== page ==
B.C. engineers make historic decision to merge with technologists
Professional engineers in British Columbia have voted strongly in favour of merging their professional interests wi...
Professional engineers in British Columbia have voted strongly in favour of merging their professional interests with technologists in the province. The move overturns the traditional guarded suspicion and professional jealousy that has often existed between the two groups.
In early May the Association of Professional Engineers and Geoscientists of B.C. (APEGBC) finished counting the results of a ballot of members in a special referendum. The ballot posed the question: "Do you support or oppose the proposal to integrate engineering and geoscience technology practice under amended APEGBC legislation?" The results were that 72% of respondents supported the proposal and 28% opposed it. A similar referendum undertaken simultaneously by the Applied Science Technologists and Technicians of BC produced a 91% support rate among voting ASTTBC members.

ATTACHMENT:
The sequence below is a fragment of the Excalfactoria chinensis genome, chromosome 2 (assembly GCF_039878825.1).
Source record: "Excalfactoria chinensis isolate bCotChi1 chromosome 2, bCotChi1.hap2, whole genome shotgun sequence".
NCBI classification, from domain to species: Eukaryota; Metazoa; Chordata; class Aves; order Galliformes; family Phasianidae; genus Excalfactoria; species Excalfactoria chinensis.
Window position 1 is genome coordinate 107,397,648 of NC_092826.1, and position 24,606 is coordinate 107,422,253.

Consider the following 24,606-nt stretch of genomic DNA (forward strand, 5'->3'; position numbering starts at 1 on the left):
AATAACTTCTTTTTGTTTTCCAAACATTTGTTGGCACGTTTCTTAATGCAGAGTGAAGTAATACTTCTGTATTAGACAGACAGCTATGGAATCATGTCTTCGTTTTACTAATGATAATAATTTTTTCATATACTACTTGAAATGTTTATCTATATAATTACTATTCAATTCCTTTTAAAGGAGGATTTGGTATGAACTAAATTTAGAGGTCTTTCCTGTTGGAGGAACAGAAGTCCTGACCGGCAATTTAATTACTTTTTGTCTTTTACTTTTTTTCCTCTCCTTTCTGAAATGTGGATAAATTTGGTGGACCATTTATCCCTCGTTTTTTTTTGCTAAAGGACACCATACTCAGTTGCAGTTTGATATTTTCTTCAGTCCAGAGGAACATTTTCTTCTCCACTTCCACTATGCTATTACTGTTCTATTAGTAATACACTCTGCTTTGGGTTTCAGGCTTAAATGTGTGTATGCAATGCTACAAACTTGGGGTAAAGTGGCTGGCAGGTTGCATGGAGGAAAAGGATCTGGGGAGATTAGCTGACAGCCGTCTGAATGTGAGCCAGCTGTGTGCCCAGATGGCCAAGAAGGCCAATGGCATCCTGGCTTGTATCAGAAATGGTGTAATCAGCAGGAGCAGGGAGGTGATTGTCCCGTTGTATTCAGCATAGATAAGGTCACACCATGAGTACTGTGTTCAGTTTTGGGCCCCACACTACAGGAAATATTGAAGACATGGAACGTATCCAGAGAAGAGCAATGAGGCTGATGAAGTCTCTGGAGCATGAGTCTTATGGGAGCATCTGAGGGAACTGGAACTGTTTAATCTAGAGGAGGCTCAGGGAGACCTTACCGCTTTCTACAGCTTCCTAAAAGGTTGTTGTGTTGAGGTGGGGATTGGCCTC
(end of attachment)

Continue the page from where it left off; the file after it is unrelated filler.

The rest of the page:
The referendum generated a return rate of almost 31% with 5,948 returned ballots out of 19,354 eligible voters. By comparison, a ballot last year on fees generated a 26% return rate.
At the APEGBC Council meeting on June 6, the organization affirmed the proposal and agreed to ask the provincial government to amend the Engineers and Geoscientists Act to permit the merger of ASTTBC with APEGBC. The prospects of success are good, as government leaders have been receptive to the concept of having one Act and one association to regulate the practices of engineering, engineering technology, geoscience and geoscience technology. A formal request is to be made to the government asking that amendments be introduced for legislative consideration in the spring of 2004.
The two associations are also taking steps to plan the practical aspects of the transition, including working out financing and due diligence issues.